Continued violence in Egypt has not affected the operations of Houston-based oil and gas producer Apache Corp, one of the biggest energy players in that country.
Apache extracted an average of 193,000 barrels per day of oil from Egypt in the second quarter of 2013, as well as about 900 million cubic feet per day of natural gas, spokesman Bill Mintz said.
Overall oil production in Egypt averaged 555,000 barrels per day in 2012, according to the U.S. Energy Information Administration.
Egypt is one of Apache’s most active areas, accounting for 19 percent of its production in the second quarter of 2013, Mintz said.
Continued violence in Egypt, even as clashes between security forces and protesters have reportedly left more than 1,000 dead over the last week, have not affected Apache.
“Exploration and production activities continue,” Mintz said. “Our operations are generally in remote areas of the western desert. We don’t comment on security matters.”
Other companies, including Halliburton, have faced problems in Egypt because of unrest there. Halliburton reported in July that it had been hampered in moving equipment and personnel because of unrest after a military takeover of the government.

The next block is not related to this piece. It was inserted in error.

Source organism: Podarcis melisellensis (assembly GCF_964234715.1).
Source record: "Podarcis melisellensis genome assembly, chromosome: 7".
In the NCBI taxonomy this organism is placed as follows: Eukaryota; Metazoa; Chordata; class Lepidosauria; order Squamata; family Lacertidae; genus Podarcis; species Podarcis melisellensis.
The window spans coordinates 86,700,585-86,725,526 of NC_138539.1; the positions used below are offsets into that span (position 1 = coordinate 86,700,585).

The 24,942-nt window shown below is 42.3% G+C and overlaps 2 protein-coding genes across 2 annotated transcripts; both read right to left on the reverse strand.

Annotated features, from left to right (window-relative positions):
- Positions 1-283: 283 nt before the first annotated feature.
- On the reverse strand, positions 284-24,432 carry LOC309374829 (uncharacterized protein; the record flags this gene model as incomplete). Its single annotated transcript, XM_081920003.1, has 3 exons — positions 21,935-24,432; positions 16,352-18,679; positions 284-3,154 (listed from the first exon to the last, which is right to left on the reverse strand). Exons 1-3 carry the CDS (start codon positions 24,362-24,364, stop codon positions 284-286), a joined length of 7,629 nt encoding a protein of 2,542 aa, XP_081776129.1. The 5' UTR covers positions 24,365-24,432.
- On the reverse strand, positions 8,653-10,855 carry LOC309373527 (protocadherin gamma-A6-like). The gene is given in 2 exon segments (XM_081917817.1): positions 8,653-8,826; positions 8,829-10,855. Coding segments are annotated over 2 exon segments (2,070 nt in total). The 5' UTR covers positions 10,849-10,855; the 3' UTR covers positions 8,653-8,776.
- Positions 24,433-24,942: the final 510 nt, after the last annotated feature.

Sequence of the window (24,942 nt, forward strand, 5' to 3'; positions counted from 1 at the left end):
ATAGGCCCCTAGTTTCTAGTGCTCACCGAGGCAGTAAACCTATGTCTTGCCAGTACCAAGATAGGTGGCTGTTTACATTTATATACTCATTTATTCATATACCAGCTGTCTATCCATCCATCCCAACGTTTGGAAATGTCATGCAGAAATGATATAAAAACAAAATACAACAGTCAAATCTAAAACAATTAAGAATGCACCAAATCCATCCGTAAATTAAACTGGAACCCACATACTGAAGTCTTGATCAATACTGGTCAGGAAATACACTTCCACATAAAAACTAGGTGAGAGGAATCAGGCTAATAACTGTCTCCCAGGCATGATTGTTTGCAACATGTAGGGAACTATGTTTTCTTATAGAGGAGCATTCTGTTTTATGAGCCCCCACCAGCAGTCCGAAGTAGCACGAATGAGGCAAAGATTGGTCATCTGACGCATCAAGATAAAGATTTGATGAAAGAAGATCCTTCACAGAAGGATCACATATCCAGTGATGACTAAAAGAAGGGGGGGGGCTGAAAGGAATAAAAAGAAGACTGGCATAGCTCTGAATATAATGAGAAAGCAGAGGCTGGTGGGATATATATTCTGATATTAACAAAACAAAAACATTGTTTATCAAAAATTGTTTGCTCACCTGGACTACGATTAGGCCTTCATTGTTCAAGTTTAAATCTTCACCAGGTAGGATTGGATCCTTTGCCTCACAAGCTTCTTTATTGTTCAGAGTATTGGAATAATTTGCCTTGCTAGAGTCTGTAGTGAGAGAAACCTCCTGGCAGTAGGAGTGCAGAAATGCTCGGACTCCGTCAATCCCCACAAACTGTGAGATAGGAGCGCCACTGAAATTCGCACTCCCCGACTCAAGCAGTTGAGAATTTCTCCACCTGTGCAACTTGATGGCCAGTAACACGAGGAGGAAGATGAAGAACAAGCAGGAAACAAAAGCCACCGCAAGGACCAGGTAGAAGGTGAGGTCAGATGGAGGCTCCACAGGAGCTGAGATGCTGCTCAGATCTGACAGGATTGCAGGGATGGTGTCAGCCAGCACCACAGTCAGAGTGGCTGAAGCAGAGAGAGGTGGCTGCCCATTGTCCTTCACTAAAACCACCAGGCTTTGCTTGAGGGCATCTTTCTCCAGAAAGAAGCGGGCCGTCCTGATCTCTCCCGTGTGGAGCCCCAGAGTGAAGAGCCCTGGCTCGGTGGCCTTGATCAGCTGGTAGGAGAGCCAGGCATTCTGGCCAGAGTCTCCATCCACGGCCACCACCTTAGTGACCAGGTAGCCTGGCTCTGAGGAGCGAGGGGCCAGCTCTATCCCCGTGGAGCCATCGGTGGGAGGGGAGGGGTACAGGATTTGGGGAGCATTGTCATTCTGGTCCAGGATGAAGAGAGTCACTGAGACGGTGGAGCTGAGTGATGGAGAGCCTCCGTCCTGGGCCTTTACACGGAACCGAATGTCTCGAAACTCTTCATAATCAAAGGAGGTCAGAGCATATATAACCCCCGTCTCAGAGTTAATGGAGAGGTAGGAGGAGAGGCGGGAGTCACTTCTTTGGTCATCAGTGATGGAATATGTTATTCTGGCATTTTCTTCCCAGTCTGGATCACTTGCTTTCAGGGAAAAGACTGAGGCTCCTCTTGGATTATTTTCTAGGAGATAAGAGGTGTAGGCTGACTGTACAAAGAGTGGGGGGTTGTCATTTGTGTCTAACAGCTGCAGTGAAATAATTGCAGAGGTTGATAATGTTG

Apache continues to have success in Egypt, despite instability there in recent years. Its operations have not been affected since a change of governments there in 2011, Mintz said.
Apache this month announced seven new Egypt discoveries that have the potential to significantly boost its production, with multiple test wells showing production above 2,000 barrels per day across a wide geography.
Apache has a stake in 9.7 million acres of land in Egypt. Apache splits some of its interests with other companies, including an Egyptian state-owned oil business, leaving its takeaway production holdings at an average of 88,000 barrels of oil per day and 360 million cubic feet of natural gas per day in the second quarter of 2013.
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